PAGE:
Max Payne is simultaneously a super-human killing machine, and an underdog. He can do amazing things like slow down time, dive headfirst down a flight of stairs unscathed, and shoot two Uzis at the same time, but he’s still always about to die. For just about every level in Max Payne 3, Max is either drunk, hung over, or hopped up on goofballs to the point that he’s seeing double. Plus he’s constantly surrounded by heavily armed goons, and any time he gets the upper hand, his luck turns sour. Max is one sorry bastard who just can’t seem to catch a break.
Players don’t need to have played the previous two games in the series to follow this story (Although gamers should play the first two). Max’s backstory is explained through cutscenes and flashback missions, but fans of hard-boiled cop stories should be well familiar with guys like Max.
He’s a washed-up ex-cop who drinks too much and has had some serious problems with dames (They’re nuthin’ but trouble I tells ya). He runs afould of the mob, and has to leave the country to keep on breathing.
This brings him to Brazil where he works as a bodyguard for a wealthy businessman/ politician, and it isn’t too long into the game before Max screws up bad and has to go up against just about criminal in South America to get his employer’s kidnapped trophy wife back (See, nothing but trouble).
The gameplay fomula hasn’t changed much since Max last appeared in 2003. He still uses slow-motion “Bullet Time” to take on groups of bad guys, and still dives across the battlefield in Hollywood style.
He also has to rely on power-ups to replenish his health meter, foregoing the modern regenerating health bar system. Keeping with the dark, mature themes of the setting, Max doesn’t use First Aid kits or food to heal; he uses “Painkillers”, often joking about mixing them with his scotch.
The big addition to the mechanics in the third game is the cover system. At the touch of a button, Max will press against any nearby object, and can shoot around corners, even using bullet time when doing so. This deviates from the usual Max Payne gameplay by encouraging gamers to play it safe, but when used in combination with the rechargeable bullet time, it gives players a way to stay alive while their bullet time meter builds back up.
When Max does find himself about to die, there’s another new feature that gives players a second chance. If Max has some spare painkillers, he’ll pop some, then the Player has a few seconds to take down the bad guy who shot him. If the Player can manage that, Max will continue on. Again this combines the feeling of being unstoppable, yet nearly dead.
Max dishes out a lot of hurt in this game too, and the new developer, Rockstar Vancouver, has improved the classic “Kill Cams.” When Max brings down the last bad guy in a group, the camera switches to a close up of that enemy as Max’s bullet rips through their body. Now, players have the opportunity to slow down this footage, and to continue pumping more bullets into the sorry son of a bitch.
There are also lots of scripted sequences to depict Max blasting his way out of unfortunate situations. Max often finds himself in predicaments like hanging upside down from a helicopter, or standing on a water tower as it tips over, dumping right into the middle of a group of enemies. When things like this occur to our hapless hero, bullet time will kick in and players lose control of Max’s movements, then are given a limited time span to blast all of the enemies in what is essentially a stylized “On rails” shooting sequence.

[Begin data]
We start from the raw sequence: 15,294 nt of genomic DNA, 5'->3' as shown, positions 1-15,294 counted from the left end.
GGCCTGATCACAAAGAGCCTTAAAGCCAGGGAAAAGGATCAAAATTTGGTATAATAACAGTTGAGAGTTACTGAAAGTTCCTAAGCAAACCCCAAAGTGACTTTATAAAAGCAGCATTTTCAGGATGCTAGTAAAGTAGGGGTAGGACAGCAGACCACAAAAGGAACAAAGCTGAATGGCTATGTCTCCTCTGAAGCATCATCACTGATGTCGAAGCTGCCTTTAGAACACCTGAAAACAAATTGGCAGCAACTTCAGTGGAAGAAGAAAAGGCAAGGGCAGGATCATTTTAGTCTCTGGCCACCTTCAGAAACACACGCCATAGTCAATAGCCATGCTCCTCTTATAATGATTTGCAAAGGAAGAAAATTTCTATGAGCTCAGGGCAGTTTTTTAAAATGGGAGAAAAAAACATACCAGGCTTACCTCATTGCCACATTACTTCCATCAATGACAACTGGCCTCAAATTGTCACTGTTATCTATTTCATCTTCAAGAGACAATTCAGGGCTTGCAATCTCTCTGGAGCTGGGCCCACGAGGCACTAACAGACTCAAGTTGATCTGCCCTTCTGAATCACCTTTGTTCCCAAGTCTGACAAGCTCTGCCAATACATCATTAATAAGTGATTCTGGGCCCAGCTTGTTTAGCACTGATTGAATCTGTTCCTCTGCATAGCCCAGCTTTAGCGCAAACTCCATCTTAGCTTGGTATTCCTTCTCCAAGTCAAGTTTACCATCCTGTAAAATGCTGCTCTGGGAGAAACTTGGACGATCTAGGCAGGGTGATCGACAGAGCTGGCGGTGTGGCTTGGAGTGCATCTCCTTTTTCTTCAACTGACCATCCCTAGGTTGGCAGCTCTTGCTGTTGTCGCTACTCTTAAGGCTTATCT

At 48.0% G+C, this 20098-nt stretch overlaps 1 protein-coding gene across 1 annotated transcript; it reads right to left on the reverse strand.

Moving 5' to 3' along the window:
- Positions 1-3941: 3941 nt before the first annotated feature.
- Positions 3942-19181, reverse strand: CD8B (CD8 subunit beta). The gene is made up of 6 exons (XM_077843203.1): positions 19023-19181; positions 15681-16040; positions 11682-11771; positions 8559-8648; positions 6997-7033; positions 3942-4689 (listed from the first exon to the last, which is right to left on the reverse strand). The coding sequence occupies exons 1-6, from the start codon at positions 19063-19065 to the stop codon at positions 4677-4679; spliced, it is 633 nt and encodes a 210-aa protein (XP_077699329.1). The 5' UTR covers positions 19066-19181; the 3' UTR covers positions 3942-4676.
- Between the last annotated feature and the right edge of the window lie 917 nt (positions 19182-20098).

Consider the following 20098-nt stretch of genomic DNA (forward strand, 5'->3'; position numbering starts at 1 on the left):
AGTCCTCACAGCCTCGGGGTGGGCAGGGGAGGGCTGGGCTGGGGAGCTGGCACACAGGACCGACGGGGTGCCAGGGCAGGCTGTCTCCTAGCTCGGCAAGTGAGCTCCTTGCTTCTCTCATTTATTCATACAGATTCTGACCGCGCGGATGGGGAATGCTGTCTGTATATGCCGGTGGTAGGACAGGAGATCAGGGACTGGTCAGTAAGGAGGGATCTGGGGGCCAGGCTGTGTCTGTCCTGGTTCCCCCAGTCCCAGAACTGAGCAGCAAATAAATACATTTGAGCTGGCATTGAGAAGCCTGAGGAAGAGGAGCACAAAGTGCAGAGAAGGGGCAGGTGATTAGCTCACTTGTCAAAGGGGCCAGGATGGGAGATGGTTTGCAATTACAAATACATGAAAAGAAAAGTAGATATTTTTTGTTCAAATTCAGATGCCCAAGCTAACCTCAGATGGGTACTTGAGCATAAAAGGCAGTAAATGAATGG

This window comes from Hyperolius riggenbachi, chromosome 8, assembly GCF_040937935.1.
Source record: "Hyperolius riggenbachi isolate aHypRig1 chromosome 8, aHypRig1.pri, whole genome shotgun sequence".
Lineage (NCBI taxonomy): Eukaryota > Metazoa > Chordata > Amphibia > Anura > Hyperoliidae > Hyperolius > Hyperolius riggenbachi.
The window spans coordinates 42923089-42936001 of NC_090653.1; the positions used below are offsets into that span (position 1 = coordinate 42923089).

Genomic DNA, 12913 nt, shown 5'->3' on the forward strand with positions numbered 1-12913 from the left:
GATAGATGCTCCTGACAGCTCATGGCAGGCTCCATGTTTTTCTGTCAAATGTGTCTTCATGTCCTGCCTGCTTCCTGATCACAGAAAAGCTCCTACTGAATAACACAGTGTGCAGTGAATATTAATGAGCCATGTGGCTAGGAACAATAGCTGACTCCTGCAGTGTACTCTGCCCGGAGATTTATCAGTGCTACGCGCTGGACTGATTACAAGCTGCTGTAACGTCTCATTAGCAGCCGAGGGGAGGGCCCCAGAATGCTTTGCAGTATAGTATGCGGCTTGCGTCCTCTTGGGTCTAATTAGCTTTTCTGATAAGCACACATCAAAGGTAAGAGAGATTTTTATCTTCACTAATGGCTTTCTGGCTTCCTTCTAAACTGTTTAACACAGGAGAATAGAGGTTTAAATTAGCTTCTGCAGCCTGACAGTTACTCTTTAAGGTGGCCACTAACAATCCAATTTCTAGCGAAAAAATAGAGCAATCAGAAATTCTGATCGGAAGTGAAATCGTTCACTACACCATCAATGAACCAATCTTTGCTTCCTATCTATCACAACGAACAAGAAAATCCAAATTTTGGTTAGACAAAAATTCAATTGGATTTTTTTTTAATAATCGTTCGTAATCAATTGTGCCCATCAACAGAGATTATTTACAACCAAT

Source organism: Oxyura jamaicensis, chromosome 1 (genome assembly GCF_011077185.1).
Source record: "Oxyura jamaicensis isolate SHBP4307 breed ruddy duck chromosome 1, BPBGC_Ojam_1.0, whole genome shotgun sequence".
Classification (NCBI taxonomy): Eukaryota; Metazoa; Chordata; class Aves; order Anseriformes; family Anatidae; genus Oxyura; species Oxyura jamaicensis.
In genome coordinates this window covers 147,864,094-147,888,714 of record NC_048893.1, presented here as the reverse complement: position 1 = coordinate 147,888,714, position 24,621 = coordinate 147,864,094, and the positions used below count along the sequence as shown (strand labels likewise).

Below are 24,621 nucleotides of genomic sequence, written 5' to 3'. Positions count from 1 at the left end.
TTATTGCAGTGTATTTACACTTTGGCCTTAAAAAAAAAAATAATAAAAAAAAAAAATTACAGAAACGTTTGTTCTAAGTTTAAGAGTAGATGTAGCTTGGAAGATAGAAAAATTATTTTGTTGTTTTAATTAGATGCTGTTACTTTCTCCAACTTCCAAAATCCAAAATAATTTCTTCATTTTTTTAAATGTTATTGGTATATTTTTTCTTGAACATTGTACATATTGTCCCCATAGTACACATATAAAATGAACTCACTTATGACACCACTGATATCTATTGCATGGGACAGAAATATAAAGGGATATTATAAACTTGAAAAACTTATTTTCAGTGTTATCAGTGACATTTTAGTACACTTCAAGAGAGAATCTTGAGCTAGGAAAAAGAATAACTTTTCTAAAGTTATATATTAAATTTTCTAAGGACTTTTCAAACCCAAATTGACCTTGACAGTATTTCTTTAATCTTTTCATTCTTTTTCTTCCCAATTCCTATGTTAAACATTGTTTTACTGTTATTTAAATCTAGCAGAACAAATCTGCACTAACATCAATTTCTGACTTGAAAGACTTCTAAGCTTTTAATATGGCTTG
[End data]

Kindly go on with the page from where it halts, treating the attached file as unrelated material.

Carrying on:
Third person online shooters are becoming something of a trend this year. Starting with Mass Effect 3, and now there’s Max Payne, with Ghost Recon and Spec Ops right around the corner.
The multiplayer mode for Max Payne 3 is no quickie add-on, and it manages to keep many of the distinctive features of the franchise.
The bullet time is there. This is a tricky feature to add in a multiplayer environment. The PC zombie shooter Killing Floor used this to a fairly good result, but it’s a much more integral part of the Max Payne franchise. Here it can be used in a limited fashion that allows players to slow down time for players within their field of view, while not interfering with the rest of the map.
The dive move is especially well-implemented. While there are several other third person shooters that let players hurl themselves to the ground, the feature is much more fun here. Levels are designed with railings and ledges that are perfectly placed for leaping over, and the sort of emergent gameplay that comes from these opportunities is every bit as exciting as a being inside an action movie shootout.
Players can deliberately charge into dangerous situations, taking pot shots at enemies, then dive for safety over a railing for cover, and thus get a few “Assist” points when someone else finishes the job. The dive can also be a big life saver when players are in normally hopeless situations against multiple enemies, and a well-timed dive can take them to safety, or give them an edge over a single opponent.
It’s the sort of move that’s fun to use, and infuriating to have it used against you! This mechanic lets finesse and situational awareness trump traditional shooter reflexes in many situations.
There’s an extensive system of unlocks, including new classes, avatars and game modes, so players will have reason to stick around with the multiplayer for quite a while. The single-player campaign is almost as long as the first two games combined, and it’s filled with collectible items that will require multiple playthroughs to find, so Max Payne 3 provides a bigger bang for the buck than the previous games in the series. Just don’t mix scotch and painkillers while playing it.